The best part about cooking in your own kitchen? A delicious, homemade meal you can be proud of. The worst part? Now you’ve got to deal with a sink full of dirty dishes. And even if you swore you only took your eyes off that pan of searing steak for just one teeny tiny second, you could end up with scorched pans, caked-on foods, or a greasy mess at the end of your kitchen session. But that grease is no match for you, your soap, or your sponge. Here’s our tried-and-true guide to how to clean the bottoms of pots and pans, no matter how dirty.
Boiling Water Method
For scorched, blackened stainless steel pans and burnt on foods, turn up the heat. Add water to your pan and bring to a boil for 5-7 minutes (don’t worry about covering the dirty sides with water – the steam will take care of that). After the food loosens and easily comes off the pan, pour out the hot water and wipe any remaining food with the scrubby part of a sponge. For glass or metal baking dishes, add boiling water and let sit for several minutes before using the scrubby side of a sponge to easily wipe away any residue.
Hot Water Soak
A hot water soak can loosen baked, caked on food from dishes like cheesy lasagnas or rich chocolate brownies. Fill the dish with warm to hot water right away, covering the sides. Let soak for 15-20 minutes or until food loosens. Didn’t get around to soaking your dish the moment the food left the pan? That’s ok. Add hot water later and let soak overnight. Then, wash in the morning.
Baking Soda, Vinegar, & Lemon Juice
Head to your pantry to get your pots and pans extra clean and shiny. Baking soda, distilled white vinegar and fresh lemon juice are a triple cleansing threat. Add a dash of baking soda or vinegar during the boil method to help clean scorched saucepans. Soak pots, baking dishes or cookie sheets in hot to boiling water with baking soda and fresh lemon juice for an accelerated clean. Rub half a lemon around the bottom and sides of stainless steel cookware for extra shine; rinse and let air dry. Finally, a squirt of vinegar followed by a rinse of water is great for removing any residual odors.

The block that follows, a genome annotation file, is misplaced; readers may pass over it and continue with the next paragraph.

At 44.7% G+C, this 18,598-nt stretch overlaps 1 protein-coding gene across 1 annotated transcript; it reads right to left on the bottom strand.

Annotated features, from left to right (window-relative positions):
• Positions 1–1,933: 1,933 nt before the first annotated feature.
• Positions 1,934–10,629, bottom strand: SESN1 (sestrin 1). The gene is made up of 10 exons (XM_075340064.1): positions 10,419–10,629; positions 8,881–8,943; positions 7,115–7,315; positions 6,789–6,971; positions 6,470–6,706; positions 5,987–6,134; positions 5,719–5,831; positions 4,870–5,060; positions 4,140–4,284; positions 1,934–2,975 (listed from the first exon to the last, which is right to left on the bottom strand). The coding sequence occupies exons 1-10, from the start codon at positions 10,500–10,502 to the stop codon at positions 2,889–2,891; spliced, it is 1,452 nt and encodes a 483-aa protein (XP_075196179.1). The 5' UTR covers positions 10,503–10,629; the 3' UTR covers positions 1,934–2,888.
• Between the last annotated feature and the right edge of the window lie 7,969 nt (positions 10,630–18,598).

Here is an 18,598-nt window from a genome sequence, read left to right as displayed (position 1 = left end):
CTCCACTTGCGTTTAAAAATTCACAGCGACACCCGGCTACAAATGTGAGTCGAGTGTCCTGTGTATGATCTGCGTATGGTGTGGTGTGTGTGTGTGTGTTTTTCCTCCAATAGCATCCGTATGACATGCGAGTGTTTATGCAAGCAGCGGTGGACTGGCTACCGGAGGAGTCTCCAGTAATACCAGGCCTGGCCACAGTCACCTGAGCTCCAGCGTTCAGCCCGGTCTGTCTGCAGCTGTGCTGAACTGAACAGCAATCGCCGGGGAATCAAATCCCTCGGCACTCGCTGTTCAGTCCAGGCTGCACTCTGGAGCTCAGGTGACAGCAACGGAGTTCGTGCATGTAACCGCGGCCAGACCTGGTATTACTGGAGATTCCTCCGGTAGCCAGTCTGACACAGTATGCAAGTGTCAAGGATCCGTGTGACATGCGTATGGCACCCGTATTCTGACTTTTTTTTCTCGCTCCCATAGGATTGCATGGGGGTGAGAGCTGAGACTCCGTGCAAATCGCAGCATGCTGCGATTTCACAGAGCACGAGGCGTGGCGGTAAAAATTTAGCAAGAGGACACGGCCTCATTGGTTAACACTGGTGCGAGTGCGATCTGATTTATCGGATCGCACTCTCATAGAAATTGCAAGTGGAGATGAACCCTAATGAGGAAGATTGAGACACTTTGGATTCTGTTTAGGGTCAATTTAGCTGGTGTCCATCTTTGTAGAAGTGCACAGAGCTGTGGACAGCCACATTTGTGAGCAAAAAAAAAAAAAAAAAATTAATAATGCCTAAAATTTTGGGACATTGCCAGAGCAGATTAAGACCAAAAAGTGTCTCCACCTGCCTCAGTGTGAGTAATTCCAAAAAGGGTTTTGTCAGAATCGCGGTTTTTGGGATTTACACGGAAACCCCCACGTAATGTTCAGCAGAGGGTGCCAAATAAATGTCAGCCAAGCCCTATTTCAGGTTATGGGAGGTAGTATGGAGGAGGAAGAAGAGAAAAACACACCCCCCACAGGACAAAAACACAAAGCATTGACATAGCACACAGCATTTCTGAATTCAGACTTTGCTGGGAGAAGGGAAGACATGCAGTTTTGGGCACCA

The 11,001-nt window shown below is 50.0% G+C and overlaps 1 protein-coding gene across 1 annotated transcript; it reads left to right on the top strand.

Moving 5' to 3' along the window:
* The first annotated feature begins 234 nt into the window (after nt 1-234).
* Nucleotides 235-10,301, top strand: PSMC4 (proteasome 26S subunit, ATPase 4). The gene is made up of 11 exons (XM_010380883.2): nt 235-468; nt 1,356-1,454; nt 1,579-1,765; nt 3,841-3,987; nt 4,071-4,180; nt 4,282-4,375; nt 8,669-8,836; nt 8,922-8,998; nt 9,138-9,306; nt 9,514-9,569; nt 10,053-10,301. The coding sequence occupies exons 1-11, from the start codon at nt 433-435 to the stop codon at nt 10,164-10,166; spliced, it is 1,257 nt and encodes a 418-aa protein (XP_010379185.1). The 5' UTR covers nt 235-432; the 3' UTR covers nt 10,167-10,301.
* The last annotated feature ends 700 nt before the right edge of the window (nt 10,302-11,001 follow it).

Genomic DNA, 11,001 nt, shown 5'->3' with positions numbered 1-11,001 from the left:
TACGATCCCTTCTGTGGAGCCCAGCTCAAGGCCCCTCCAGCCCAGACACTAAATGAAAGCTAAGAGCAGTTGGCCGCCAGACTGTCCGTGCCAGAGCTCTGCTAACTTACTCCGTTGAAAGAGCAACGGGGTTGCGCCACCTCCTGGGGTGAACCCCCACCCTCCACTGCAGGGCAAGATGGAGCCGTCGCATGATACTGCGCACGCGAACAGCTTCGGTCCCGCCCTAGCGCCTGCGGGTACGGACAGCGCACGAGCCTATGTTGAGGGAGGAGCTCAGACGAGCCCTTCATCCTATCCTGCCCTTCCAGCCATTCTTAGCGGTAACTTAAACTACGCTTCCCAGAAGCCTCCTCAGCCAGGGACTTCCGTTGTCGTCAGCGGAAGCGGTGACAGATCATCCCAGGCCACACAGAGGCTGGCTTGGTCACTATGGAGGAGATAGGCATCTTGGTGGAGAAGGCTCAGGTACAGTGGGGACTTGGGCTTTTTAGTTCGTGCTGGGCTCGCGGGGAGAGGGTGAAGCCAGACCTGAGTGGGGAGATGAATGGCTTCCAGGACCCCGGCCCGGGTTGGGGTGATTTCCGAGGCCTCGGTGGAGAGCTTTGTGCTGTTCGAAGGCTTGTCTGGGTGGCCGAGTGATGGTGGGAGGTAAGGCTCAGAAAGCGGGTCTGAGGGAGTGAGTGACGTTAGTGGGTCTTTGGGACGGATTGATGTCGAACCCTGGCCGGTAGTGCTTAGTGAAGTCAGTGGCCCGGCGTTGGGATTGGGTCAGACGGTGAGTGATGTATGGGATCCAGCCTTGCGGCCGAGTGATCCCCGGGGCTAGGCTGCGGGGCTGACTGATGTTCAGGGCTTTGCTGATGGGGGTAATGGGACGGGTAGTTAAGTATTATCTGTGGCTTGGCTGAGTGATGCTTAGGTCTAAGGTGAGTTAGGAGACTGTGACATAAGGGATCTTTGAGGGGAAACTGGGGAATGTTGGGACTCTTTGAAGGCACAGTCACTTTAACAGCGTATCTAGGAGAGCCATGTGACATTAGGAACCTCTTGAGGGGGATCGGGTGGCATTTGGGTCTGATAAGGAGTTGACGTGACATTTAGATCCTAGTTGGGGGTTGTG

For the really tough stuff, try adding a dash of store bought cleansing powders like Bon Ami, Zud or Bar Keepers Friend. Don’t feel like heading to the store? Use Alka-Seltzer (really)! To help loosen stuck on foods and lift stains, add hot water and a tab or two of Alka-Seltzer or other effervescent to your dish.
Cleaning Cast Iron Pans
Everyone wants to know: How do you actually clean cast iron? If there is one thing to remember, it’s to never use abrasive sponges! It will ruin the seasoning (the oil-treated surface that protects the pan and your food). Instead, rinse your cast iron with hot or boiling water. If there is still anything stuck to it, use kosher salt, warm water and a soft sponge to loosen residue and rinse again. After the dish is totally dry, run some vegetable oil in a thin layer onto the bottoms and sides to keep it lubricated and prevent rusting.
Wash wood by hand using regular dish detergent– don’t place in the dishwasher. If your wooden spoons have stains from a curry or tomato sauce, wash and let air dry in the sun to take out some of the smell and color.
Keep copper away from water and regular soap or else it will oxidize (turn your beautiful cookware green)! Instead, dip your copper in boiled water with a good amount of vinegar or use the vinegar-water solution to wipe the copper clean.
To prevent hard-to-clean dishes in the first place, keep your eye on the stove! Line pans with aluminum foil, parchment or wax paper or use a nonstick cooking spray for certain recipes to avoid the sticking of any food that will later burn to the dish. Watch the food in your pots and pans – make sure the temperature isn’t too high and stir occasionally to avoid future cleaning problems. And dry your food thoroughly before searing. Wet or even slightly damp proteins (think chicken, beef, etc.) will stick to your pan!
But if your chow does start to burn or appear to cake on, you can still save yourself from cleaning a mess. First, lower the heat and throw a little water onto your pot, pan or dish if you can. Then, make sure to stir and scrape down the sides of your pan or pot with a wooden spoon (especially when filled with stews, soups or sauces) or wipe any splatters on baking sheets or dishes that are going into the oven. Liquids or splatters will cook off and leave markings. The longer the markings stay on the side under heat means they will caramelize, brown, blacken and burn.